What You Should Know about the Raspberry Pi Prompt
When you log in to your Raspberry Pi, you will see a prompt that looks like this, with a cursor beside it, always ready for you to enter your command:
pi@raspberrypi ~ $
At first glance, that prompt can look quite foreign and unnecessarily complicated (why doesn’t it just say OK or Ready?), but it actually contains a lot of information. This is what the different bits mean:
pi: This is the name of the user who is logged in. If you log in as a different user, you see that user’s name here instead.
raspberrypi: This is the hostname of the machine, which is the name other computers might use to identify the machine when connecting to it.
~ : In Linux, people talk about organizing files in directories rather than folders, but it means the same thing. This part of the prompt tells you which directory you are looking at (the current working directory). The tilde symbol (a horizontal wiggly line) is shorthand for what is known as your home directory, and its presence in the prompt here shows that you’re currently working in that directory.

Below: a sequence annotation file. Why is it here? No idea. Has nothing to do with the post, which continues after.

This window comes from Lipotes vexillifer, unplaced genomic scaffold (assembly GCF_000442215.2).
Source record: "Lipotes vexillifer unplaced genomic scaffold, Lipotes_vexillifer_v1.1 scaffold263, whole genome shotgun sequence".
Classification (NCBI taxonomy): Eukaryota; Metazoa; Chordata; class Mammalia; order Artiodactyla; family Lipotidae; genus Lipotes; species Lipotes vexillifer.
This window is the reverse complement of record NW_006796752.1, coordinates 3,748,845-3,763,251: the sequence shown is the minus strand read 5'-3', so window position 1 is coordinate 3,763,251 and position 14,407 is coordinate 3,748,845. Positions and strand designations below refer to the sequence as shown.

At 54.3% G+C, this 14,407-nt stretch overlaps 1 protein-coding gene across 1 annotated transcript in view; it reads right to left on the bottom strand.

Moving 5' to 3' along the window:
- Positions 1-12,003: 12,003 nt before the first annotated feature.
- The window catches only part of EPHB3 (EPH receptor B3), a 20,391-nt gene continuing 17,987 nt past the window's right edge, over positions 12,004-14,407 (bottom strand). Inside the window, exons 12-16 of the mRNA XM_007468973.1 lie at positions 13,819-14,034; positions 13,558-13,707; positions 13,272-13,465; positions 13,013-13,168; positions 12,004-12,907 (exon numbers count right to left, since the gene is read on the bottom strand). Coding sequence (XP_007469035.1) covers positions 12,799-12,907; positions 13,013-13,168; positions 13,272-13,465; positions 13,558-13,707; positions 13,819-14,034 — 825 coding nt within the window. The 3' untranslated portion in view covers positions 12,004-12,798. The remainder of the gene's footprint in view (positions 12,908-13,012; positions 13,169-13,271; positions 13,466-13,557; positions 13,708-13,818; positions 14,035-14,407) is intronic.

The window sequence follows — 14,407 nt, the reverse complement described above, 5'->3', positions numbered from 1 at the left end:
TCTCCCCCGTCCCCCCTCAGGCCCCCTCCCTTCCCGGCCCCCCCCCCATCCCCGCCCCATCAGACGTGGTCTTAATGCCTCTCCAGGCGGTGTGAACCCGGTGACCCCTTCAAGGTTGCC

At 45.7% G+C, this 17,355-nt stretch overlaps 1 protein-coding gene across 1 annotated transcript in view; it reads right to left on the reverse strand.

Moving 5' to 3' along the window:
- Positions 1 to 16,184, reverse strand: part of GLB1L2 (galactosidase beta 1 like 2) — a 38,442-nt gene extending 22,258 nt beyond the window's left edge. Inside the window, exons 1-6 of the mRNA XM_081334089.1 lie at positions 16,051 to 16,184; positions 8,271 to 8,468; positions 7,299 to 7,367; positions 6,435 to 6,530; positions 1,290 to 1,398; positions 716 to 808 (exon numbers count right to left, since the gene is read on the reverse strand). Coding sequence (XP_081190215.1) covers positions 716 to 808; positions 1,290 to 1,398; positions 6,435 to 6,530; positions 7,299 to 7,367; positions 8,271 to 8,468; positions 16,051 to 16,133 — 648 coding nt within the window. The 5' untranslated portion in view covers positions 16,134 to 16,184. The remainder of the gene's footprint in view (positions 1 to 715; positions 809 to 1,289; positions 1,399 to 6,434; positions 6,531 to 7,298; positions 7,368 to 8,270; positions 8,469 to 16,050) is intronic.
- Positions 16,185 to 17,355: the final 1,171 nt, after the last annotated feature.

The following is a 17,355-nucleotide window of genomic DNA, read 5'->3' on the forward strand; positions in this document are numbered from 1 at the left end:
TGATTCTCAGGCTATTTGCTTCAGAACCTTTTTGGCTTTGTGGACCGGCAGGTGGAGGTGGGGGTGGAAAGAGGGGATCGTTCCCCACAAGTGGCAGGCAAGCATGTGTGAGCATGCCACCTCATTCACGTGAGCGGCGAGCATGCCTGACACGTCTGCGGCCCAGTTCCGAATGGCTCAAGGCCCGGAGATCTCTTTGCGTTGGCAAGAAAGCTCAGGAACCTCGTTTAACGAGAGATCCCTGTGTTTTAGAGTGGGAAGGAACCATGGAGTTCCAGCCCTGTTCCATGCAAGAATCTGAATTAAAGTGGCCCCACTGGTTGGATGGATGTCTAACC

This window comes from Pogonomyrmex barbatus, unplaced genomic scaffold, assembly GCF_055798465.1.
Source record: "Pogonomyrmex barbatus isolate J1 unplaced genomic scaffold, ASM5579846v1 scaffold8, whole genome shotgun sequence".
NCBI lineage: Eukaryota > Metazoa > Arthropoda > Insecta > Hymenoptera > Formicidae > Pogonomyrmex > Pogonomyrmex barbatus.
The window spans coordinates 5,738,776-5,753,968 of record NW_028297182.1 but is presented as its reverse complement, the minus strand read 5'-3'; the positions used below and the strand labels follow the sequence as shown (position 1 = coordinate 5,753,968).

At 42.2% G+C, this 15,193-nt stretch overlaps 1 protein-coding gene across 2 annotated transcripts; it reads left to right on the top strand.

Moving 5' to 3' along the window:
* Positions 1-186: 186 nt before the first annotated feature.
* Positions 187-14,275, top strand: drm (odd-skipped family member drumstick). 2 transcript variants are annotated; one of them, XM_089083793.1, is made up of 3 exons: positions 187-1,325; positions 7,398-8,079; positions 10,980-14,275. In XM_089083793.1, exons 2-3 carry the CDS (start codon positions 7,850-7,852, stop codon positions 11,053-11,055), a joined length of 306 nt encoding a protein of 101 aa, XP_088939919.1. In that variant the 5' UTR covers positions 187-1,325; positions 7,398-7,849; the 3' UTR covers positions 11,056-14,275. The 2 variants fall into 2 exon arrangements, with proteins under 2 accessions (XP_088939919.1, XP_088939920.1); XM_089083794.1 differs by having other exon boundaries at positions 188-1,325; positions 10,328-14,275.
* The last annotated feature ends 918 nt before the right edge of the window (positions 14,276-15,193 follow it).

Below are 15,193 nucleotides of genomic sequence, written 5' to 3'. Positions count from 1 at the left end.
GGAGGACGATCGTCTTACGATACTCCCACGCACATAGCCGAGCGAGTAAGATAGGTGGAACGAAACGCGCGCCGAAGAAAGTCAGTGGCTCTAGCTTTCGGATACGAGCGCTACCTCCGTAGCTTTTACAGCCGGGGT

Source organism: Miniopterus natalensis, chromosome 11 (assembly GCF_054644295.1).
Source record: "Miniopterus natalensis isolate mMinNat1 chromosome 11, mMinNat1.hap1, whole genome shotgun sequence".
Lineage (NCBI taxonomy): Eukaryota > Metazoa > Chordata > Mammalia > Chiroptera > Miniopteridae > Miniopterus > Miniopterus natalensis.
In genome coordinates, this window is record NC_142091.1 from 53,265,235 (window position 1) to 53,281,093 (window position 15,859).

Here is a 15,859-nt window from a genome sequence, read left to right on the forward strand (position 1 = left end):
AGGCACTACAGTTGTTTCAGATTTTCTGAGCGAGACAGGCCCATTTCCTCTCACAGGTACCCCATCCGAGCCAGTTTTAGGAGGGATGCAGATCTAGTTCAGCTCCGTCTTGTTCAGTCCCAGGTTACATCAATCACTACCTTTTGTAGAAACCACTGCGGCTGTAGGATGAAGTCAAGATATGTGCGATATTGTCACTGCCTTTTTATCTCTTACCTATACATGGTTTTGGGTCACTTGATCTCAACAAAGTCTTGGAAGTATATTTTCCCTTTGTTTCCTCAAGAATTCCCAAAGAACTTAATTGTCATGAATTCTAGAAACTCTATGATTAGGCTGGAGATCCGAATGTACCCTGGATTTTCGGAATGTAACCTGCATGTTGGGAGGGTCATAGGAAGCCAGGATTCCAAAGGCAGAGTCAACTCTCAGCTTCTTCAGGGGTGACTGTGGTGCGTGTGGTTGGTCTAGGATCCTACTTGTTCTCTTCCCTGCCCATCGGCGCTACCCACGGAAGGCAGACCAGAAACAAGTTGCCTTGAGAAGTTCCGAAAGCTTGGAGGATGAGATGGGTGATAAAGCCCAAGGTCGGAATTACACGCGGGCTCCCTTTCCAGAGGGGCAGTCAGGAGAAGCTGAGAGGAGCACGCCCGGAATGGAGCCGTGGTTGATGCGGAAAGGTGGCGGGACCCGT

This is where you should store your work and other files. An ordinary user doesn’t have permission to put files anywhere except for his or her home directory or any directories inside that home directory.
$: The dollar sign means that you are a humble ordinary user, and not an all-powerful superuser. If you were a superuser, you would see a # symbol instead.